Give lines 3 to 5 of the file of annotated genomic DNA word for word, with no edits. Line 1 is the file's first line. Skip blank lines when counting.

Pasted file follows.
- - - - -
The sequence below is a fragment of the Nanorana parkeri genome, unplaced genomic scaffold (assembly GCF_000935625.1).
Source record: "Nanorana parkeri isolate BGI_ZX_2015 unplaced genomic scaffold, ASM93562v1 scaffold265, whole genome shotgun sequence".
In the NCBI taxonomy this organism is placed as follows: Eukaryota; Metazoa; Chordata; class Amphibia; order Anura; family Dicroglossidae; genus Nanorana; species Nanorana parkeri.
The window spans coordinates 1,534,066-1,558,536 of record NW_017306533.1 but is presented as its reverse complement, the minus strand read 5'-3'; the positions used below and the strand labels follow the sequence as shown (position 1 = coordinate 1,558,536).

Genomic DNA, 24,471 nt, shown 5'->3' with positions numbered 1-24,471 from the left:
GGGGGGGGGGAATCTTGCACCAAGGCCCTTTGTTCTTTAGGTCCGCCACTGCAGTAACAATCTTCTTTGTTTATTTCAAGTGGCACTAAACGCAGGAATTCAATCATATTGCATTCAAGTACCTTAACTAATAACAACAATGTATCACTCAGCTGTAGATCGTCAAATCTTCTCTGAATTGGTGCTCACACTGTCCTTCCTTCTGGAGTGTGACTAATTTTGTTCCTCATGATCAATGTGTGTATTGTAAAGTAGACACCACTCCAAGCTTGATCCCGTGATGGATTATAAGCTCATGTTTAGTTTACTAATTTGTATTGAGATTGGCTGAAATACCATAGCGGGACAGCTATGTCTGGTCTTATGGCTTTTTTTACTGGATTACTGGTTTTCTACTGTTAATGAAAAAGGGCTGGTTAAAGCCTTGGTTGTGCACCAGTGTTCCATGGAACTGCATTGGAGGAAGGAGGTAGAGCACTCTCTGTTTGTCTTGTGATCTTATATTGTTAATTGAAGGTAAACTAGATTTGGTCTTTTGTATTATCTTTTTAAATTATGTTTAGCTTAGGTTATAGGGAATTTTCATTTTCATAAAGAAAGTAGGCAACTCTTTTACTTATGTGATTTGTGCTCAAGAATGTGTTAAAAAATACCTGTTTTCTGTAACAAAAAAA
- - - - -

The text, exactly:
In the NCBI taxonomy this organism is placed as follows: Eukaryota; Metazoa; Chordata; class Amphibia; order Anura; family Dicroglossidae; genus Nanorana; species Nanorana parkeri.
The window spans coordinates 1,534,066-1,558,536 of record NW_017306533.1 but is presented as its reverse complement, the minus strand read 5'-3'; the positions used below and the strand labels follow the sequence as shown (position 1 = coordinate 1,558,536).

Genomic DNA, 24,471 nt, shown 5'->3' with positions numbered 1-24,471 from the left: